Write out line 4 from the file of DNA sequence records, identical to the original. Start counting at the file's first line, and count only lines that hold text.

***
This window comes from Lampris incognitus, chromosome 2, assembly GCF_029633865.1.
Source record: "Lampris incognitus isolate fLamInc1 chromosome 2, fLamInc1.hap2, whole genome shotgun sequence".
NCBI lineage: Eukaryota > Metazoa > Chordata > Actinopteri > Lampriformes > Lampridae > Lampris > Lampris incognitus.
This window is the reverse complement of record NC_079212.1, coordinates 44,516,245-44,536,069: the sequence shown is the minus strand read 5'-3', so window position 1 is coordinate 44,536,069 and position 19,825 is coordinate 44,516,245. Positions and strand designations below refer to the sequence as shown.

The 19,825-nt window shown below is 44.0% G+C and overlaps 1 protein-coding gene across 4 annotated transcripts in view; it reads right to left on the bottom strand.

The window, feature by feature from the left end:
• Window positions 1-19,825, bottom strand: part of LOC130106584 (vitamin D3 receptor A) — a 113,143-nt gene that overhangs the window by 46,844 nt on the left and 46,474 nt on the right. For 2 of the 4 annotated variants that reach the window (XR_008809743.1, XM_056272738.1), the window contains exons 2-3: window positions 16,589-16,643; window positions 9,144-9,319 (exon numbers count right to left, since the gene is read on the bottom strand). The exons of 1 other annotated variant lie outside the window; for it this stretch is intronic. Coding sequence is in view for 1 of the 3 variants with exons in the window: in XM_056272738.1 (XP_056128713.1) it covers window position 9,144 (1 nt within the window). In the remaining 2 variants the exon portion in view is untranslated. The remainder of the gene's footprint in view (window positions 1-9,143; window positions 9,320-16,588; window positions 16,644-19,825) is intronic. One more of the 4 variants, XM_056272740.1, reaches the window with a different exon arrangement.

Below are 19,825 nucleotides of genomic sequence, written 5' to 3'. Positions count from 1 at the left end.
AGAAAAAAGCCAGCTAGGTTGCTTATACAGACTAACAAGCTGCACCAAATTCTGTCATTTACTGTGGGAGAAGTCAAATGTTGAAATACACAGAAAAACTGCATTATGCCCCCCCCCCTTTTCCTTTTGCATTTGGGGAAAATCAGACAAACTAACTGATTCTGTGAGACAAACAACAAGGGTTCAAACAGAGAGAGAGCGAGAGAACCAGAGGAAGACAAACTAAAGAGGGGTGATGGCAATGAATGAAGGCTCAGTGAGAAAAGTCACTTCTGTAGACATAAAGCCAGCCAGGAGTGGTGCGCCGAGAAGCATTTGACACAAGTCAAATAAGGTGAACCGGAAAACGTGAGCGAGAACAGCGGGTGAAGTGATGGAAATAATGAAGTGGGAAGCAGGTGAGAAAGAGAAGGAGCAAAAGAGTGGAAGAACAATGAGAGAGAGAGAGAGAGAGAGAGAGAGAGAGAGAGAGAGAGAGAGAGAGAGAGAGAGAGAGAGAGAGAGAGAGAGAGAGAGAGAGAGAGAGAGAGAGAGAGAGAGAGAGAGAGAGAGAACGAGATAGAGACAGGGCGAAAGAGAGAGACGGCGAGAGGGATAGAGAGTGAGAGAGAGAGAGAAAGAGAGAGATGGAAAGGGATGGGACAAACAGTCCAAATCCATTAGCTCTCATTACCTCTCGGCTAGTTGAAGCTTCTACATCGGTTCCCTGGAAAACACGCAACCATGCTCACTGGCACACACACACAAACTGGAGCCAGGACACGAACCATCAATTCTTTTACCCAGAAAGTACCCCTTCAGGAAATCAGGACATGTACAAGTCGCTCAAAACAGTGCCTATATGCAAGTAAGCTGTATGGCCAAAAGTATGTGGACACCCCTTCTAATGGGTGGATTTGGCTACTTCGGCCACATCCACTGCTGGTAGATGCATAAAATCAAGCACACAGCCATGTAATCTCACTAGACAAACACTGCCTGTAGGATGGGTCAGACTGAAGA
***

This window is the reverse complement of record NC_079212.1, coordinates 44,516,245-44,536,069: the sequence shown is the minus strand read 5'-3', so window position 1 is coordinate 44,536,069 and position 19,825 is coordinate 44,516,245. Positions and strand designations below refer to the sequence as shown.